Monitoring for the Puget Sound Data Ring is provided primarily by Cacti and Smokeping from the server.


Cacti provides SNMP polling of the network devices and historical graphs. Primarily useful for looking at network throughput and wireless monitoring.

The homepage map uses data pulled from Cacti's RRD files, so any user or link on the map must be in place in cacti.

Cacti is available at:

Adding a host to Cacti

Adding hosts to Cacti is mostly templated, though, some devices require manual adjustments due to Mikrotik changing the SNMP OIDs of some values.

After logging into Cacti you'll want to navigate to the Console tab and the Devices page. There you will find all the existing devices, and the "Add" option in top right.

Next you'll want to give the new device a Description (Typically "Client--" for example, Client-K7NVH-Haystack), Hostname (Typically the DNS name from the portal, but alternatively the IP address), and select a template. There are templates for APs and Clients, both regular and 802.11AC models. For reference, Sectors are on the AP template, Point-to-point links have an AP side and a Client side, and users are on the Client template. Next click Create.

Verify that Cacti is able to reach the device and you see the SNMP information in the upper left. After which, you can now create the graphs for this host.

Here you'll select the graphs to be created. Note that all network interfaces are selected, as well as any partitions and processors. Client data rates and signal strengths are selected, but route cache is not. Route cache data is an option we have used in the past for diagnostics, but is not required.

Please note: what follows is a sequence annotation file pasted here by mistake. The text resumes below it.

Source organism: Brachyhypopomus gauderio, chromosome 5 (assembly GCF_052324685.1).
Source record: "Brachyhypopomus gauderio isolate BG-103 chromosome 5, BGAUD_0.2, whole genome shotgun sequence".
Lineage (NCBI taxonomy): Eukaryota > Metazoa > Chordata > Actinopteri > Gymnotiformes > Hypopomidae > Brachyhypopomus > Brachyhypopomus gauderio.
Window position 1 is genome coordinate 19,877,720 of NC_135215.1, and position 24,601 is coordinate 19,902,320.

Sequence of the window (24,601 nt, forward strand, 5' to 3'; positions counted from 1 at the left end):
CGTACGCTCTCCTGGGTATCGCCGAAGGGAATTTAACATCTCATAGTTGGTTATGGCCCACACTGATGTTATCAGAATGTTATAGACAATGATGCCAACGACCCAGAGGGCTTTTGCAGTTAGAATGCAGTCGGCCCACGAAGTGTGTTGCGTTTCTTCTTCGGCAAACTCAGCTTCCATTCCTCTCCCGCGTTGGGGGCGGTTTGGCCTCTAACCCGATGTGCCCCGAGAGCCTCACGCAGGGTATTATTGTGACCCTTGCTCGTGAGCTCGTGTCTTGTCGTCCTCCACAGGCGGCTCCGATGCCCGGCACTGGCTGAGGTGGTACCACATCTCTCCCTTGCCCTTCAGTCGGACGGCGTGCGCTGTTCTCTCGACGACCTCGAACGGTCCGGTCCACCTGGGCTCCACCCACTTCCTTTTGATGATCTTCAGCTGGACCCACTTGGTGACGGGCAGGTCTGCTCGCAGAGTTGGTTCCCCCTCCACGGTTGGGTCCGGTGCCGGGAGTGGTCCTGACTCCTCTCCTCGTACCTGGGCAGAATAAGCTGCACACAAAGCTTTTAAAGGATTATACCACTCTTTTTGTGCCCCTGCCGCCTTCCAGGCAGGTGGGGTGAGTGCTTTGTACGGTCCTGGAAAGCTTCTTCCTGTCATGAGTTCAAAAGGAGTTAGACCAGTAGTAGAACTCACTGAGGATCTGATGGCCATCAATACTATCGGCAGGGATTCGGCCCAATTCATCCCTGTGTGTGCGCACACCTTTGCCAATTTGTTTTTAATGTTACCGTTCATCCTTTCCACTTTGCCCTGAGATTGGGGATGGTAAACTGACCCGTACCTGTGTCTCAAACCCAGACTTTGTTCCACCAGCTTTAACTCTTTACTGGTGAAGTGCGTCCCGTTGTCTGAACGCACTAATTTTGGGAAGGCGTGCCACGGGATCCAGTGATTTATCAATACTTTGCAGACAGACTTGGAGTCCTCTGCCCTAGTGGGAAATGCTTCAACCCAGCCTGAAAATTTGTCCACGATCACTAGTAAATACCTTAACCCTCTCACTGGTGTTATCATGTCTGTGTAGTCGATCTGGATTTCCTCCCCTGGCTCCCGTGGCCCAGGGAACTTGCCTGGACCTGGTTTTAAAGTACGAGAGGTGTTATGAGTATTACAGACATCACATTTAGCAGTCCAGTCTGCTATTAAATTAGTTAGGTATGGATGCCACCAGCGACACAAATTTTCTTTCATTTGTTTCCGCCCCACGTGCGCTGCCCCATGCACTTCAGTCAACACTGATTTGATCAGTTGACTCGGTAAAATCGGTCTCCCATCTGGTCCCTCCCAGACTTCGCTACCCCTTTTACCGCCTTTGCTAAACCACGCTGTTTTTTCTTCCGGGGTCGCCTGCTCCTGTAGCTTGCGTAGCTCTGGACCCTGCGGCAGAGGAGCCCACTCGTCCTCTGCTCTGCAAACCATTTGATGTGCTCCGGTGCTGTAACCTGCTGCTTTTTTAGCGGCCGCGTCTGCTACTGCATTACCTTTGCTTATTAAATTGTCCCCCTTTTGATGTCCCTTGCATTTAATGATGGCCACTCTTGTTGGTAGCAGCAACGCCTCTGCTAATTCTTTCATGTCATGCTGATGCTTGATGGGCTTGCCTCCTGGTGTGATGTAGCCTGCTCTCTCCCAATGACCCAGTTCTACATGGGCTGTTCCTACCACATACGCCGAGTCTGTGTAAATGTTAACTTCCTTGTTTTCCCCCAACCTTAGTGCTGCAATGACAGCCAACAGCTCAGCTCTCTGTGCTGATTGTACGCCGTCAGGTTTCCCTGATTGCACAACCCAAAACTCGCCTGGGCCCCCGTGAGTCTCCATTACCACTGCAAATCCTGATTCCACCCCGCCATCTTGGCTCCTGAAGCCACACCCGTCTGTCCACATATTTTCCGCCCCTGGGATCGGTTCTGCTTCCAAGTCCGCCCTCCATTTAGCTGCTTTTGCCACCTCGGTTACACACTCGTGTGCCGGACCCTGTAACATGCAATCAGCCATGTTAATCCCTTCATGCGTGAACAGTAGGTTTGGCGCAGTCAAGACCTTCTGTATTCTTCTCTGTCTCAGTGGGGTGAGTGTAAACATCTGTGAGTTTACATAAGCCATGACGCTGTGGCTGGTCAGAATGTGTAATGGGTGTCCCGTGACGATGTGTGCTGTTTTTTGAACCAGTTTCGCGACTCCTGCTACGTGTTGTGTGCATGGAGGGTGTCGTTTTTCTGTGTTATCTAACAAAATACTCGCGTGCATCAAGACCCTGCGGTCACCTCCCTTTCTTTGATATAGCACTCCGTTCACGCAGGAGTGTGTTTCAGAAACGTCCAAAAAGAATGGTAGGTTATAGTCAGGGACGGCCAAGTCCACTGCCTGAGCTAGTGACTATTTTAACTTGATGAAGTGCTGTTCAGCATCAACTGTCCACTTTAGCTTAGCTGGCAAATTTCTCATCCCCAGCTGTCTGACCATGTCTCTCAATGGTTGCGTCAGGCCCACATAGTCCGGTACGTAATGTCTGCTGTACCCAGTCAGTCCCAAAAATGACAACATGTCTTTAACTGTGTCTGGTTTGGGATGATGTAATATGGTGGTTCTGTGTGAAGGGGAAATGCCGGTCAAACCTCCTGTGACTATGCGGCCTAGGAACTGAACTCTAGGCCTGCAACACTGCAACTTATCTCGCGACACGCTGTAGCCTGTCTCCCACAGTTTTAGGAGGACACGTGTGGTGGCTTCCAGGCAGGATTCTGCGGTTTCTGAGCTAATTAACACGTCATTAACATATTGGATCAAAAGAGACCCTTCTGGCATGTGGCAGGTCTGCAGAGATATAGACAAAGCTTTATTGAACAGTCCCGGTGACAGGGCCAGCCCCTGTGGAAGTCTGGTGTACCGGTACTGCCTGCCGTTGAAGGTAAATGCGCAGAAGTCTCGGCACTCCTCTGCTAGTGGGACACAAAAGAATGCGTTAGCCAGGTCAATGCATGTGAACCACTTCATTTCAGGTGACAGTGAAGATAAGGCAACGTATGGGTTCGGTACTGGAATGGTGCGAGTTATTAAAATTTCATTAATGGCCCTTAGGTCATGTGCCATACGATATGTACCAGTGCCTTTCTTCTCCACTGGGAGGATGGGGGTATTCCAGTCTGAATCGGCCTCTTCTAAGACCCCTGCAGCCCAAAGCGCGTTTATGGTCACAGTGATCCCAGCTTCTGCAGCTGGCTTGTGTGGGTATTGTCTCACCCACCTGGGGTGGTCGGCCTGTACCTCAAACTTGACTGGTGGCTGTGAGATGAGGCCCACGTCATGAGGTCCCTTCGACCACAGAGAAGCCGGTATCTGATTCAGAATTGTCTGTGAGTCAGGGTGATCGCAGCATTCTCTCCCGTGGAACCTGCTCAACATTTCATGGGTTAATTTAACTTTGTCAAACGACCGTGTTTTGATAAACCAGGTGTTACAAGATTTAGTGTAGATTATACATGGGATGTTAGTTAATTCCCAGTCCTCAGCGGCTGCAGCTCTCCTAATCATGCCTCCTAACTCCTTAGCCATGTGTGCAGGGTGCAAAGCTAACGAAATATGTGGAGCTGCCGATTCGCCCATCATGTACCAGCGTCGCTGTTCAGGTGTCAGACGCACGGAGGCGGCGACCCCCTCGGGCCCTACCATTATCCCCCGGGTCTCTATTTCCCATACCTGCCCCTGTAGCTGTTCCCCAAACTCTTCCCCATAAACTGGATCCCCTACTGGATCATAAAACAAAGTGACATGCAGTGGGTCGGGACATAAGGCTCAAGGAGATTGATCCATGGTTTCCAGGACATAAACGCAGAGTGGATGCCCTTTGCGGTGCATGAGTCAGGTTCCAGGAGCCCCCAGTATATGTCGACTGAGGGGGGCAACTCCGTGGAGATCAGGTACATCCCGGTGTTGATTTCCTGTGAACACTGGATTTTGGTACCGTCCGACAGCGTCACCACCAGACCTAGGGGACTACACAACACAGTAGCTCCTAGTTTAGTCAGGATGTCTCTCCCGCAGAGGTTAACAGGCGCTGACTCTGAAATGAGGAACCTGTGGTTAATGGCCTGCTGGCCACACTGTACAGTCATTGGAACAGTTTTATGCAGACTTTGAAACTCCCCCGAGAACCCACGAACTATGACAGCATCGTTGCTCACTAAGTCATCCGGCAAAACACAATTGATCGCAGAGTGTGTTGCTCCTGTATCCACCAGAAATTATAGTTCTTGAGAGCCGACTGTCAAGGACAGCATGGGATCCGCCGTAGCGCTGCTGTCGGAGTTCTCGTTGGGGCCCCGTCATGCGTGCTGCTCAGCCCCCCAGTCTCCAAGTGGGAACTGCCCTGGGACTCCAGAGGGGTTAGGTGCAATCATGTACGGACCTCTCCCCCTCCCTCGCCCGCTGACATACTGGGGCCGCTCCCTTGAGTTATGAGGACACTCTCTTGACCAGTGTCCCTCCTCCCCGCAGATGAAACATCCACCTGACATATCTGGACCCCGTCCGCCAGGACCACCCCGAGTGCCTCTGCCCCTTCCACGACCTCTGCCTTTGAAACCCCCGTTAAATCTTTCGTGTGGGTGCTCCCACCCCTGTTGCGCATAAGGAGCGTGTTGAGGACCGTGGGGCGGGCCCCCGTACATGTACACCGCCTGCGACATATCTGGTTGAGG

On the next page, you'll be given the option to modify the default OIDs used to graph wireless data rates and signal strengths. Often the defaults are fine, but some modems will require changes. This can be done manually later, but if you wish to head it off, you can get the data by logging into the modem and looking at the output of /interface wireless registration-table print oid and using the values reported for tx-rate, rx-rate, and signal-strength.

After which, you'll get a confirmation page that the graphs you selected have been created.

Now you can add the host you've just created to the Graph Tree, so it will actually be displayed. Head to the Graph Trees page, and click "Add" on the Clients section of the relevant Site.

Select the item type as "Host", and choose the host you've just created.

Now you should be able to browse to the Graphs tab and find the host you've just added to the tree. Note that it will take some time for the graphs to show up or for them to have valid data. Cacti will actually create the graph files at the next polling cycle (5 minutes), and the graph will only have valid data after a couple of polling cycles, so be patient.

Congrats! You've added a host to Cacti monitoring! We'll cover getting it added to the map on the Map page.


Smokeping provides regular ping / packet loss monitoring, and alerting to the Network Operations mailing list.

Smokeping is available at

Adding a host to Smokeping

Adding hosts to Smokeping is achieved via adding a handful of lines to the Smokeping configuration file. Typically users are not monitored via Smokeping, only the network infrastructure.

SSH to the monitoring host at, and edit the Smokeping targets file located at /etc/smokeping/config.d/Targets with your favorite editor (vi/nano/emacs/etc). Smokeping uses the + headers as it's tree. A ++ entry will be placed below a + entry.

We have the tree organized as Sites as the root, with the site name, as the branches, and hosts at a site as the leaves. Hopefully looking at the config will make adding new hosts very straightforward.

Once you're done editing the file and have saved it. Reload the Smokeping service to bring the new file into operation. sudo service smokeping reload.

As with Cacti, it will be a couple polling cycles before any new data shows up in the graphs.


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